Elections in Zimbabwe: Fighting Bullets With Ballots

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The cells at Harare central police station are packed from wall to wall with political prisoners. Men and women walk barefoot on floors dirtied with human waste. The smell is unbearable. These are the "lucky ones." Other victims of ZANU-PF political violence and intimidation are beaten, tortured, and killed -- their bodies abandoned in deserted fields. As the Secretary for Information and Publicity of the Movement for Democratic Change (MDC), I receive phone calls daily informing me of arrests of MDC supporters and missing persons who are members of our Party. These calls are nothing new. For 33 years, Zimbabweans have bore the scars of Robert Mugabe's dictatorial ZANU PF regime. We have been kidnapped, robbed, beaten, tortured, and many of our brothers, sisters, and children have been killed. But we are not broken and our resolve has never been stronger. We know now, more than ever, is our time to enact real change and bring freedom and democracy to this troubled nation.

In 2013, Zimbabweans will again go to the polls. The violence already being carried out by Robert Mugabe's ruling ZANU PF party, harkens back to the atrocities that occurred when MDC President Morgan Tsvangirai won the 2008 presidential election. Refusing to accept the outcome, Mugabe's vote rigging efforts successfully forced a run-off election. To stop the subsequent brutal and widespread ZANU PF politically motivated violence, Dr. Tsvangirai withdrew from the run-off election.

Unlike the more discernible strategies of tyrants such as Muammar Gaddafi in Libya and Hosni Mubarak in Egypt, Robert Mugabe's reign of terror veils outright dictatorship under the guise of democracy. In spite of a ruling party that has demonstrated time and again its willingness to carry out violence to retain power, Zimbabweans are committed to the power of the vote. My country represents one of the only places in the world where democracy stands a real chance at overcoming authoritarianism without violent disposition of the regime -- yet the world has turned a blind eye to our struggle.

In the past two weeks alone, we have observed clear signs that the ZANU PF regime is intent on suppressing Zimbabwe's democratic transition. In our capital city of Harare, 19 MDC activists were arrested during a door-to-door voter registration campaign. Police also detained two journalists from the Zimbabwe Independent on allegations of publishing falsehoods after reporting on alleged private talks between Prime Minister Tsvangirai and the country's security chiefs. In Matabeleland South, security agents raided my party's offices and impounded 15 motorbikes used for campaign and voter registration activities. In a separate incident, MDC's youth leader Solomon Madzore was jailed for allegedly referring to Robert Mugabe as a "limping donkey." On Tuesday, Ndomupeyi Matshoba, an MDC Youth Assembly member in Harare was attacked and suffered cuts and bruises to her face while out working on election activities. The list goes on and on.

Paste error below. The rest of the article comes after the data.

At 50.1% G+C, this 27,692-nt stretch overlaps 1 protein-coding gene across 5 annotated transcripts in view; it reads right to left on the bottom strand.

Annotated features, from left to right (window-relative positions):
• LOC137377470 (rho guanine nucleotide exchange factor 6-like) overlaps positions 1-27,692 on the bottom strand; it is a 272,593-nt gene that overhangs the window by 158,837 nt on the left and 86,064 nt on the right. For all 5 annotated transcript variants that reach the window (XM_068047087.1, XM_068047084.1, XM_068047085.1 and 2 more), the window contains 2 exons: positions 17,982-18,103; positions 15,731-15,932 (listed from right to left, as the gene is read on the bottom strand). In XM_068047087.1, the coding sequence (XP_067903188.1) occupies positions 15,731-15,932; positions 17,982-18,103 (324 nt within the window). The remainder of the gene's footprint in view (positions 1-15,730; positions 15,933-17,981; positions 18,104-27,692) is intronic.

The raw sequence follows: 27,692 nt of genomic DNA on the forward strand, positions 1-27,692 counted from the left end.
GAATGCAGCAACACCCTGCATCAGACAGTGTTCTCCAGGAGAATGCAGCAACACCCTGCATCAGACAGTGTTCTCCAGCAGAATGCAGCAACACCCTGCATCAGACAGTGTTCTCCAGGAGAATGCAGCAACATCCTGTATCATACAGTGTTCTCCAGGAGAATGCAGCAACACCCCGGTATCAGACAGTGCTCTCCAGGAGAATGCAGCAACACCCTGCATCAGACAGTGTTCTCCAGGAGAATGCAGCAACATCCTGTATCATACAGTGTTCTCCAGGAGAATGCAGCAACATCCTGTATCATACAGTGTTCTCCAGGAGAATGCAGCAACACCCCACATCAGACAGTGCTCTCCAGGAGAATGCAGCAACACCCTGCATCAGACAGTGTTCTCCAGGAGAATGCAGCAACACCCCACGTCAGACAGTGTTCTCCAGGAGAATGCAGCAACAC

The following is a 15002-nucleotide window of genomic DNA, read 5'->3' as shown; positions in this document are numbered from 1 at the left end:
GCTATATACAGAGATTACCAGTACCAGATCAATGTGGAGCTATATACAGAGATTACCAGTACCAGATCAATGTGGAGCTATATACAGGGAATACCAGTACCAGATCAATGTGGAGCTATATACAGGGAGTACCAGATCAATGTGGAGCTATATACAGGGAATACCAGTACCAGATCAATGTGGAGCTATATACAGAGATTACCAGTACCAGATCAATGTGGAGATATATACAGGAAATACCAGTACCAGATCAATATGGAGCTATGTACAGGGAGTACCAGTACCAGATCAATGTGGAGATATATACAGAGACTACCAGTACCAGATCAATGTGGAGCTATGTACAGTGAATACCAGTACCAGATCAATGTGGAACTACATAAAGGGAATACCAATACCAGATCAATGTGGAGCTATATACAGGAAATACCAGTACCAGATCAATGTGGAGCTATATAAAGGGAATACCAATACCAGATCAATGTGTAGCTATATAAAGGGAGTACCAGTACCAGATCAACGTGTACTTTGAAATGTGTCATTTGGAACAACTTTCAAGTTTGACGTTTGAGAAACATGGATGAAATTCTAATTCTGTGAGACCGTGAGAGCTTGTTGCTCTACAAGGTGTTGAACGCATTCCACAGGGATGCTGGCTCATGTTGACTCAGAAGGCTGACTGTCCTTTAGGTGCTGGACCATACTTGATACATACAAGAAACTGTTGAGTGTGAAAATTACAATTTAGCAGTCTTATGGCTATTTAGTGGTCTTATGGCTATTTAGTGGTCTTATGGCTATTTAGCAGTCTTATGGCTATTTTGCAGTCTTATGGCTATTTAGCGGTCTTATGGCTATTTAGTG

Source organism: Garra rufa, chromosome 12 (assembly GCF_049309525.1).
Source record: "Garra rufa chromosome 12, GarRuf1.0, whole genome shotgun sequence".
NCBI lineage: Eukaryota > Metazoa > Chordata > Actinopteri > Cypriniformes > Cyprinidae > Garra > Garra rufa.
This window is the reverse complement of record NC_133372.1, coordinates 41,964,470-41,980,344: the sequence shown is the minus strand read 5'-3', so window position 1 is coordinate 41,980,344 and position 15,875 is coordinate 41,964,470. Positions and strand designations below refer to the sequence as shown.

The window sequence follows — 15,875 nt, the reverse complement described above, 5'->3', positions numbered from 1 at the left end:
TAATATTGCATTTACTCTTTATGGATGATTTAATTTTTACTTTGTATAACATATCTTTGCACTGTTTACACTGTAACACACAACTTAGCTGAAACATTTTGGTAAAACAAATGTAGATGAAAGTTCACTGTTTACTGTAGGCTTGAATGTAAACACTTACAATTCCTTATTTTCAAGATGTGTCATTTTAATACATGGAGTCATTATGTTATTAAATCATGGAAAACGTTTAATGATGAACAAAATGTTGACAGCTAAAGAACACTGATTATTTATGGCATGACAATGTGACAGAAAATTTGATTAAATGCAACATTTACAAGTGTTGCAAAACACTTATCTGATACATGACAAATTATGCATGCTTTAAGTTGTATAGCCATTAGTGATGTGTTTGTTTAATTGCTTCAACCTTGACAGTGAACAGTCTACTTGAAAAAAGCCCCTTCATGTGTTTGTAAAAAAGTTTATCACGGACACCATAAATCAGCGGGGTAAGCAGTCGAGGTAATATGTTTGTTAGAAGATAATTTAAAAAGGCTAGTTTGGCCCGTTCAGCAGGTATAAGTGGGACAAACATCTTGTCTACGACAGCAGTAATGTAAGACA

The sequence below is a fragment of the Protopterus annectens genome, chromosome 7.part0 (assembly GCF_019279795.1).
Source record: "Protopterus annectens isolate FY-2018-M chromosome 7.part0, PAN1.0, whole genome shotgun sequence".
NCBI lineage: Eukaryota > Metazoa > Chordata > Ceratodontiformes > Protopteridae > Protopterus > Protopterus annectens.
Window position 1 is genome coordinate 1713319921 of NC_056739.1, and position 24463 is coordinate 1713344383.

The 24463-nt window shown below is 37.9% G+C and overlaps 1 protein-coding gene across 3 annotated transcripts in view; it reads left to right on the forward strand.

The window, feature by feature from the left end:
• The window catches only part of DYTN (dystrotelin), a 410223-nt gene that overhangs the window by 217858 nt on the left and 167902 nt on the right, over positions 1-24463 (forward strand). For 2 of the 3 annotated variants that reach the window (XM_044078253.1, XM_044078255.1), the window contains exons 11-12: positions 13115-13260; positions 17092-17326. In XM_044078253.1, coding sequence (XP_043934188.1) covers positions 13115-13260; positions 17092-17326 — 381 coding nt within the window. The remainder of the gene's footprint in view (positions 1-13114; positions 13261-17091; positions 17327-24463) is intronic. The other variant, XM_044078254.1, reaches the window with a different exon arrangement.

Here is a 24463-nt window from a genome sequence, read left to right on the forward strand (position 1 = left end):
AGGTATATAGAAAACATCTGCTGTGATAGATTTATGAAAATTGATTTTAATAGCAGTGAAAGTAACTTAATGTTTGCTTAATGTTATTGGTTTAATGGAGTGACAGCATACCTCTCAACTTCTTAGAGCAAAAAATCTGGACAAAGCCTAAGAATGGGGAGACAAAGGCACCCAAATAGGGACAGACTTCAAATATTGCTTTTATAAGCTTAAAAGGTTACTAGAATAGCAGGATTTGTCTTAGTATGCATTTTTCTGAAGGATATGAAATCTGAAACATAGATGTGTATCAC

After three decades of corrupt cronies and catastrophic government policies that have turned the breadbasket of Africa into a nation unable to feed its own people, Zimbabweans have had enough. The time for change is now. The stakes couldn't be higher. This may be our last chance to free ourselves from tyranny through democratic means.

The people of Zimbabwe are fighting guns with ballots, and democratic nations around the globe neglect to take notice. Many in Zimbabwe hope that the road to elections and the transition to a new, more democratic country will stand as an example of freedom peacefully overcoming oppression, but we need support from the democratic leaders of the world. On Election Day, we are confident that the people of Zimbabwe will vote for change, but we cannot underestimate the will of Mugabe's regime to commit voter fraud, inflict violence, exercise intimidation tactics, and rig the election outcome. All we hope for is a free and fair election, where the people of Zimbabwe can choose their future without the fear of dying for their vote. We can only enact change if democratic nations pledge to monitor the political environment in Zimbabwe and help us ensure a free and fair poll. Even muffled by state-controlled media and government controlled communications, the voice of the people continues to grow louder. Together -- and with the help of democratic nations across the globe -- we can ensure free and fair elections and a peaceful step forward on Zimbabwe's path toward freedom and democracy.